Natural gas drilling is an admittedly hazardous profession which makes adherence to safety standards and practices all that much more vitally important to protect the health and safety of construction workers. As recent incidents illustrate, construction workers face the risk of serious personal injury every time they step on the job site. Companies that fail to protect their workers’ safety can be held liable for workers’ injuries. Just a few of the many negligent activities that can contribute to Philadelphia construction accidents include:

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Last night’s Presidential message brought home the extreme danger and devastation possible when man drills into the Earth to tap its vast store of natural resources. Eleven BP workers lost their lives in the horrific Deepwater Horizon drill rig explosion in the Gulf of Mexico. Recent news reports make it clear that those lives were put at risk by faulty and negligent safety practices at BP and abysmal oversight by federal regulators. While repercussions from the Gulf Coast tragedy will eventually reverberate here in Philadelphia, distance makes the suffering experienced on those distant shores feel remote. However, the threat of disaster exists closer to home than many Philadelphians would expect.

Tragedy in Philadelphia’s own backyard was narrowly averted last week when a blowout occured at a natural gas drilling site in rural western Pennsylvania. The construction accident 100 miles from Pittsburgh had the potential to create a massive explosion. While the drill site did not catch fire, the construction accident sent 35,000 of gallons of explosive natural gas and toxic drilling fluid shooting 75 feet into the air. It took EOG, a Huston-based drilling company, nearly 16 hours to repair the blowout and halt the flow.

A similar construction accident at a West Virginia natural gas drill site resulted in a fireball that injured seven workers last week; and an natural gas blowout at a Texas site killed one worker and hospitalized two workers with serious burns.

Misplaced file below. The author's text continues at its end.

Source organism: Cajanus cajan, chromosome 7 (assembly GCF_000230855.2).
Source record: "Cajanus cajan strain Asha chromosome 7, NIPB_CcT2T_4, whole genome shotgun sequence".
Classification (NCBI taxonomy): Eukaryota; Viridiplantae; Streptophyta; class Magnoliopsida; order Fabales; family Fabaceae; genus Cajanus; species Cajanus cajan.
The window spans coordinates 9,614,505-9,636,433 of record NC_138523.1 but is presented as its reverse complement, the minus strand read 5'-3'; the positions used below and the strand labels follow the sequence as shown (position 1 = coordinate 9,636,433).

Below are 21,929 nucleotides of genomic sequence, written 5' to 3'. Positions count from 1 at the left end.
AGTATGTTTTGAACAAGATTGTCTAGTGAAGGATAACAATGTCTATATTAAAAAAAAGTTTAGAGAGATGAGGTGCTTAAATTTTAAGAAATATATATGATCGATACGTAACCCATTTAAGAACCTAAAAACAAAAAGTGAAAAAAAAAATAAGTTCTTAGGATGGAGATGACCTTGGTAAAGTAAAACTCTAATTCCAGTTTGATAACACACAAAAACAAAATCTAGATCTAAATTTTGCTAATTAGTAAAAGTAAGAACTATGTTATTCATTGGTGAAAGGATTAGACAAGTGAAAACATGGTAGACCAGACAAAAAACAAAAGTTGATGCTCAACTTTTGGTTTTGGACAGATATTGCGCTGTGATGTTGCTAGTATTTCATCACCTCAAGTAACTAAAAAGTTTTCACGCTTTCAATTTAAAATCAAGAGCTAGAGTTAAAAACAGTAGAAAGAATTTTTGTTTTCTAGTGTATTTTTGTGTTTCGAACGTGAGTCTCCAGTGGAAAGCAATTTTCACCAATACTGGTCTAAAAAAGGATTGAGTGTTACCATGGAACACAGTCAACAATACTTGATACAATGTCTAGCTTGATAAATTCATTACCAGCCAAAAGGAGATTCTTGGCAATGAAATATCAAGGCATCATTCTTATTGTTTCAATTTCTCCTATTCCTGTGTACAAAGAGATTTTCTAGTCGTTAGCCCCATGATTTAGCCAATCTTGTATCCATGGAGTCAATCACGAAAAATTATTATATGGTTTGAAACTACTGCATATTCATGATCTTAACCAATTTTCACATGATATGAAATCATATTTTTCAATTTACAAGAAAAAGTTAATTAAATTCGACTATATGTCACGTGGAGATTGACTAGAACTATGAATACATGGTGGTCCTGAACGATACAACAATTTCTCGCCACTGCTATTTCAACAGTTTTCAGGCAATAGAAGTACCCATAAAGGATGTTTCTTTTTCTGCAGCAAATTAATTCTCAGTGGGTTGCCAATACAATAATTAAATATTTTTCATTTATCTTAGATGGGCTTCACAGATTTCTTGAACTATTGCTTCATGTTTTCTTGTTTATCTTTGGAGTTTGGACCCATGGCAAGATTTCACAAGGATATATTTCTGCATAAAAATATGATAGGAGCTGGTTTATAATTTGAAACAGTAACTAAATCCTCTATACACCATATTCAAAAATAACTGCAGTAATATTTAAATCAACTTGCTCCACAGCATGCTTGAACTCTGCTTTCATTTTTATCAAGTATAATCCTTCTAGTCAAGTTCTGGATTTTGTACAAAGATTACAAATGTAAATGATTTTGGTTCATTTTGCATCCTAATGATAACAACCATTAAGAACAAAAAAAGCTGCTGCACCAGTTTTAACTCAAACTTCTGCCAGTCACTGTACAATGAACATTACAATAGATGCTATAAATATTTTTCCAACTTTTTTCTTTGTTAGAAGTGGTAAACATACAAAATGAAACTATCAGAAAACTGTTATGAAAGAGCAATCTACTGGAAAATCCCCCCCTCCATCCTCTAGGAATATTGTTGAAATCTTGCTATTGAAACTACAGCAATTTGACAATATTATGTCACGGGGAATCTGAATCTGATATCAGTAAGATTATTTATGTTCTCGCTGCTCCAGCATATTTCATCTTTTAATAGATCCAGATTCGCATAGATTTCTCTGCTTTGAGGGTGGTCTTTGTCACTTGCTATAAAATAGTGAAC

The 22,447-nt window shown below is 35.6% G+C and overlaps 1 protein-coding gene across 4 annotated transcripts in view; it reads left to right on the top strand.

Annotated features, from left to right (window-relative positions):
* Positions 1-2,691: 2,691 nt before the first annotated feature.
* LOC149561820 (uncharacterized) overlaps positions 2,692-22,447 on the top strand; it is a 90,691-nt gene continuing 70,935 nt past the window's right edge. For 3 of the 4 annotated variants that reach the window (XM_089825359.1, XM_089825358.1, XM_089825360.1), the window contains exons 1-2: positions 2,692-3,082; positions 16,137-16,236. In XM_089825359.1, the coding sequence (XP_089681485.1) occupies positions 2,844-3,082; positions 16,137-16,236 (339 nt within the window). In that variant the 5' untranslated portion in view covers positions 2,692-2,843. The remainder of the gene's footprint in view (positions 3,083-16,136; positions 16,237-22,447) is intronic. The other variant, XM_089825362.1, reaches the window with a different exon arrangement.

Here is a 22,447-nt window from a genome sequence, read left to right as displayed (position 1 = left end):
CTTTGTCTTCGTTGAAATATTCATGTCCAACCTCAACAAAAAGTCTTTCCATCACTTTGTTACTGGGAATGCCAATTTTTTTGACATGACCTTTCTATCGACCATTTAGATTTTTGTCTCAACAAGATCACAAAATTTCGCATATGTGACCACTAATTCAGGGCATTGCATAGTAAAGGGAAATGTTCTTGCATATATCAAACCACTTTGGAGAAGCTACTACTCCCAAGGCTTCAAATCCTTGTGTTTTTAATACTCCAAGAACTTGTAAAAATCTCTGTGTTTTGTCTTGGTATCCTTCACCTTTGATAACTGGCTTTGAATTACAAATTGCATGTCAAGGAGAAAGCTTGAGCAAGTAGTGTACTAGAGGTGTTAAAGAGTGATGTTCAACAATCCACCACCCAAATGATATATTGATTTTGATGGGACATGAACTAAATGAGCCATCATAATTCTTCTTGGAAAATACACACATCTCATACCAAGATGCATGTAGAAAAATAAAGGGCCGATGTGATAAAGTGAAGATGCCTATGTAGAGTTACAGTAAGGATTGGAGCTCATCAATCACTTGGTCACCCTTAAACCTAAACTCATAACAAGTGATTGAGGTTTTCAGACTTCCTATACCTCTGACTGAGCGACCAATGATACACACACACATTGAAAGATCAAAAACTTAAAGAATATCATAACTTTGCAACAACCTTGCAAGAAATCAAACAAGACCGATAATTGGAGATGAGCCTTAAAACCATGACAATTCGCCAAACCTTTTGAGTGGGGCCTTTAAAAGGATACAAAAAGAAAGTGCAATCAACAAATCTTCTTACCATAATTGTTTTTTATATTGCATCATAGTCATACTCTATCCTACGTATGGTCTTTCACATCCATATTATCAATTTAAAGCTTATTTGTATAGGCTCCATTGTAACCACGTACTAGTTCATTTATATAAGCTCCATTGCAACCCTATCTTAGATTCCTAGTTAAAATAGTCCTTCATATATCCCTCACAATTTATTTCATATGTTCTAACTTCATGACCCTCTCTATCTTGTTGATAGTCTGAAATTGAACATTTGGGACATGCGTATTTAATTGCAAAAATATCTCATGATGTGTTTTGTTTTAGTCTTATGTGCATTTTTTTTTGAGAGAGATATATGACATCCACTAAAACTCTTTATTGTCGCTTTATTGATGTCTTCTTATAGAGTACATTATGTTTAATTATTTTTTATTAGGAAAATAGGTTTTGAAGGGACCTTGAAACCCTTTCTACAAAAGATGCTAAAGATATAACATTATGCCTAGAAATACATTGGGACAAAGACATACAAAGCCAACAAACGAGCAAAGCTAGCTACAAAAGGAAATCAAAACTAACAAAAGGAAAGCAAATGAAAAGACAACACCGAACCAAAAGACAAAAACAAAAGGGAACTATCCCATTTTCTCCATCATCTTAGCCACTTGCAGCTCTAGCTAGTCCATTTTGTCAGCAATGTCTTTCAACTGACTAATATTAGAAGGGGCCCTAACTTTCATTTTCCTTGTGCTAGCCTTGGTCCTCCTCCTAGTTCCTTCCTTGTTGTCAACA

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New federal rules targeting lead paint dust highlight a serious personal injury threat for Philadelphia residents contemplating a home remodeling project. Beginning April 22, new Environmental Protection Agency (EPA) rules will require that all contractors be certified and trained in safe methods for reducing job site dust. The new rules apply to any remodeling or construction job with the potential to release paint dust into the air. Training and new safety measures are expected to add $8 to $167 to the cost of interior remodeling projects, more for exterior jobs.

From window replacement to major projects like a room addition or kitchen rehab, most remodeling projects create large quantities of construction dust. In homes painted with lead paint, even if that paint has been covered over with lead-free paint, construction dust will include particles of lead from old paint. When breathed in, these lead particles can cause brain damage; behavioral, learning and growth difficulties; hearing problems; and headaches in still developing children. Lead dust can cause reproductive problems in adults, nerve disorders, muscle and joint pain, high blood pressure and memory loss. Although lead paint was outlawed in 1978, the EPA has linked many recent cases of lead poisoning personal injury to remodeling projects.

Nearly all Philadelphia homes built before 1940 (87%) were painted with lead paint. From 1940 to 1960 as newer paint formulas were developed, the EPA estimates that lead paint was used in 69% percent of homes. That figure dropped to 24% from 1961 to 1978 as the dangers of lead paint were discovered. Since its discontinuation in 1978 no U.S. homes have been contaminated with lead paint. However, particularly in older homes, the danger of serious personal injury persists when old paint is uncovered during remodeling.